In Spain, the fruitful synergy of the three great religions in the city of Toledo is well known. Have there been other cities where there has been such an important cultural exchange between the three religions?

Toledo was a city where indeed the three communities lived in harmony and interacted in beneficial ways; Cordoba was another famous city of rich cross-cultural interaction. However, that was not the only model or mode of cultural exchange among scholars. More often, as I mentioned above, they received books and commentaries from one another, and they (the scholars) moved between cities (often seeking the patronage of emirs, kings, and princes), thus taking and spreading their knowledge and forming networks of scientific communication. 

In what areas has the relationship between the three great religions been particularly important: philosophy, theology, astronomy...?

Medicine, philosophy, and astronomy were probably the three fields that saw maximal cross-benefit. Medicine for obvious reasons: indeed one often found an important Jewish or Christian physician serving in the court of a Muslim ruler. Astronomy for both practical calendrical interests and astrological predictions (whether the practitioners knew those to be wrong and just sold them to the rulers who wanted them or believed them to carry some truths). I may mention the case of Al-Idrissi, the Cordoba-born geographer who traveled widely and then settled in Sicily, in the court of King Roger II, who commissioned him for the best up-to-date book of geography, which became known as The Book of Roger. And philosophy because it addressed important topics, such as I mentioned above, that carried heightened interest among the great medieval thinkers of all three religions.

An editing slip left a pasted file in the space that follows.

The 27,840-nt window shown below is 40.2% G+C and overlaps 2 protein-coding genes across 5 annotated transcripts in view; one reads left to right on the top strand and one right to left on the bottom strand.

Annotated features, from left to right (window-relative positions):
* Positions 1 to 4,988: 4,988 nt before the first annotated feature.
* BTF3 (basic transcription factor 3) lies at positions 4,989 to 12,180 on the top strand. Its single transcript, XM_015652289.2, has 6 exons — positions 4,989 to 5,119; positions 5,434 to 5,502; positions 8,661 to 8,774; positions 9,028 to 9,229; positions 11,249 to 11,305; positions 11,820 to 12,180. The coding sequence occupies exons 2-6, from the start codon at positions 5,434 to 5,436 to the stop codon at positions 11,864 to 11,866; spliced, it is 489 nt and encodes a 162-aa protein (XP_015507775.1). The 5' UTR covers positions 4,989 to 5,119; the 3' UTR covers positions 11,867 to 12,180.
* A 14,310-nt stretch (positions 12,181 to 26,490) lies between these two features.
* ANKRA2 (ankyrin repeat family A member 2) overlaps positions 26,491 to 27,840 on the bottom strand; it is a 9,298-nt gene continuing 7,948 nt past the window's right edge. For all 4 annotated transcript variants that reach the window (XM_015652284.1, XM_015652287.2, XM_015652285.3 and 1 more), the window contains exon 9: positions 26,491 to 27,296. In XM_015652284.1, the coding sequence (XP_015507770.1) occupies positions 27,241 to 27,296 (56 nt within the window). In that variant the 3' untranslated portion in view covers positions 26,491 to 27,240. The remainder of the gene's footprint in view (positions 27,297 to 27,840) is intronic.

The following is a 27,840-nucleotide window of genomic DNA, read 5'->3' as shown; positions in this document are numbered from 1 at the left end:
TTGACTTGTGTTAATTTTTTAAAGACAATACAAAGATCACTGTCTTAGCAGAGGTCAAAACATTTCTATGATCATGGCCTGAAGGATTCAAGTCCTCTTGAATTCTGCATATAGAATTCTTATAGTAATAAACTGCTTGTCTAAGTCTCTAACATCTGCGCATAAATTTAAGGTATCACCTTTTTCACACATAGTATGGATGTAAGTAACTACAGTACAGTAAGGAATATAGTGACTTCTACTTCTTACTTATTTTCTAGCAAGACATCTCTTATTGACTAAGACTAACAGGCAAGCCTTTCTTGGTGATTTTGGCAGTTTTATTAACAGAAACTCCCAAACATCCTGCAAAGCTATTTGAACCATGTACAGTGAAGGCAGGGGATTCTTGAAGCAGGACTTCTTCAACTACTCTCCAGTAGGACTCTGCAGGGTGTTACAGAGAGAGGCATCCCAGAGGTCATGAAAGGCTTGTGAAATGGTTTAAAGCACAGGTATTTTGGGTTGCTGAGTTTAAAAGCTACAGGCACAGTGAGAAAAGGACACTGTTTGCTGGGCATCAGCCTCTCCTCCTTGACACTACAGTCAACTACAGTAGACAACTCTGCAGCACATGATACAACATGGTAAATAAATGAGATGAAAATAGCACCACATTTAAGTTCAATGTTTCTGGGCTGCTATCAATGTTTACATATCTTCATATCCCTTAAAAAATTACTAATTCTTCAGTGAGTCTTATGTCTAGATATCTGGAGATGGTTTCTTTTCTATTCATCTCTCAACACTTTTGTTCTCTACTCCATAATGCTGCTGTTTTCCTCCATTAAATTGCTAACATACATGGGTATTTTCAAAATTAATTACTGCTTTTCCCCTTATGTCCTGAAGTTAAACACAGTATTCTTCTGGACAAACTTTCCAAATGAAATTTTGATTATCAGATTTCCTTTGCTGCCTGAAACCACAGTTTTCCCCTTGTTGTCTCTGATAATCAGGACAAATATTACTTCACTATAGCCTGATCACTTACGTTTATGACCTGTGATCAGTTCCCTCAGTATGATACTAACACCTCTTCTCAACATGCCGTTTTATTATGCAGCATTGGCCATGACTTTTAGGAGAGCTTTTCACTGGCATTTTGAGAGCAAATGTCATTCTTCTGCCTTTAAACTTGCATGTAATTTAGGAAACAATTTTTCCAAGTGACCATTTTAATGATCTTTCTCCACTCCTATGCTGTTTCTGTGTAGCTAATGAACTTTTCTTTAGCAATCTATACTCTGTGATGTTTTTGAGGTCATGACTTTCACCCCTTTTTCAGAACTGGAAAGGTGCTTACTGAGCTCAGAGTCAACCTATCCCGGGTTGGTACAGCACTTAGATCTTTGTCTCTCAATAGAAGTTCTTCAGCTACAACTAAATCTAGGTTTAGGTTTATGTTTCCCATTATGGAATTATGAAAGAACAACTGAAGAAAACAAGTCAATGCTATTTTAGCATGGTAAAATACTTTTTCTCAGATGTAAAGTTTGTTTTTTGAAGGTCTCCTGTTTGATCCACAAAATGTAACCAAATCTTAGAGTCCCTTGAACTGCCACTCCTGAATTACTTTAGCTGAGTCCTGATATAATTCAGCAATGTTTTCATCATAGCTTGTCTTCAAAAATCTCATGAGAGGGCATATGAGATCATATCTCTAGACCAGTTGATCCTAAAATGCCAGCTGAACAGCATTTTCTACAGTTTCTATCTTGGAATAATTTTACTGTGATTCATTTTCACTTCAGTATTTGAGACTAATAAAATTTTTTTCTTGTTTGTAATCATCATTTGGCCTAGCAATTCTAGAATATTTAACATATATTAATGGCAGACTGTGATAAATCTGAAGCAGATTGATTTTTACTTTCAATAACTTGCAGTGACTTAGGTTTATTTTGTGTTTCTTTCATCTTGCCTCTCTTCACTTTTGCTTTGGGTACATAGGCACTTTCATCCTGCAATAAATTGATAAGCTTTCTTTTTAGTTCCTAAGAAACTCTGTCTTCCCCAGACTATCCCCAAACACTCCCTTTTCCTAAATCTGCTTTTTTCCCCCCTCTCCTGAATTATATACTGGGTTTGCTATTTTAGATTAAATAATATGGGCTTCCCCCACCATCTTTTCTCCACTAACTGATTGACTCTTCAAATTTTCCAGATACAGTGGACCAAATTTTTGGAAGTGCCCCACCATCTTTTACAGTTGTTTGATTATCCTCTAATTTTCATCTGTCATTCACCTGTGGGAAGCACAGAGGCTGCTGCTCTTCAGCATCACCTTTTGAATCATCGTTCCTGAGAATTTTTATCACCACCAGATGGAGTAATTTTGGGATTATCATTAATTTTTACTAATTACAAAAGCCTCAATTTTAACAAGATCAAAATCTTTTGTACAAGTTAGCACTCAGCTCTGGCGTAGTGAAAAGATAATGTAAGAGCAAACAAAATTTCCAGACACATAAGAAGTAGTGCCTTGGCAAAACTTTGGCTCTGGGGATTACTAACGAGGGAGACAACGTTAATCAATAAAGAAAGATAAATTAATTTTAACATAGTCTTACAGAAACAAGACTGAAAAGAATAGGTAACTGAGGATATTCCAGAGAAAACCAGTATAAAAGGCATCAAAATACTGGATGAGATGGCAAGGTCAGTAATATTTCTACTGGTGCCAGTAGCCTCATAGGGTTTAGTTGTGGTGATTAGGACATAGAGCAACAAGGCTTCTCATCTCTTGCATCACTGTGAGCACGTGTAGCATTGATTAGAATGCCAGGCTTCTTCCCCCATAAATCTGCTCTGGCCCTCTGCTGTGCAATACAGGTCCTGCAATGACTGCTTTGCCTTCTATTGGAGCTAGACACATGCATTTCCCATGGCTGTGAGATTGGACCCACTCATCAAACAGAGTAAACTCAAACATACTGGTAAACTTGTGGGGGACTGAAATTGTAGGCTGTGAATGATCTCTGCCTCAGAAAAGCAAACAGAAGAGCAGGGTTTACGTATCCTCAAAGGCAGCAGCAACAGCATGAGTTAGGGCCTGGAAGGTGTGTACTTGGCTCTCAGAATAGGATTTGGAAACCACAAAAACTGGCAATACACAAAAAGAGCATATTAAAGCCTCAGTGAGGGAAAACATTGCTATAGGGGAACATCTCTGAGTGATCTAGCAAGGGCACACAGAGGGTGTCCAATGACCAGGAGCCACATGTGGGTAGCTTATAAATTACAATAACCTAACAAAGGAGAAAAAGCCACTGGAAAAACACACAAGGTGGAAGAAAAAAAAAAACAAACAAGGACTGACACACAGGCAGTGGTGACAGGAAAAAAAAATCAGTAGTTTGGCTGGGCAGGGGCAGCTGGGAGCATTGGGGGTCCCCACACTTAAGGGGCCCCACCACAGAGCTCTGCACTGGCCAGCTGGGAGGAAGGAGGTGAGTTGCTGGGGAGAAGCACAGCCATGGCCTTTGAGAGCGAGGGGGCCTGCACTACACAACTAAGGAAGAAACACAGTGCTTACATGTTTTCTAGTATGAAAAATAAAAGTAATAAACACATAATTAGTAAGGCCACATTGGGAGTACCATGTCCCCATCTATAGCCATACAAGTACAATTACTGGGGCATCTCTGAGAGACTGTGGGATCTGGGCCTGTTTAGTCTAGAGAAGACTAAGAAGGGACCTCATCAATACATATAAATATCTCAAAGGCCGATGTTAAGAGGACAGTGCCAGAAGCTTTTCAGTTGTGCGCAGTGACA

How should Islam and the theory of evolution be interpreted in order to be compatible?

For compatibility, Islam (and other monotheistic religions) needs to first uphold the principle that the scriptures are books of spiritual and moral guidance and social organization, and not scientific treaties. Islam (and other religions) also needs to do away with literalist readings of the scriptures, so that when verses are found to (theologically) discuss the creation of Adam or that of Earth, or other topics of natural history, one must focus on the message or lesson being conveyed, not the "process"; indeed scriptures do not mean to explain phenomenon but rather to point to their meanings. And finally, the concept of "creation" itself needs to be understood as not necessarily instantaneous, for indeed the creation/formation of the Earth took millions if not billions of years, and Muslims never object to that, and there should thus not be an issue with the "creation" of humans having taken millions of years and a gradual multi-step process.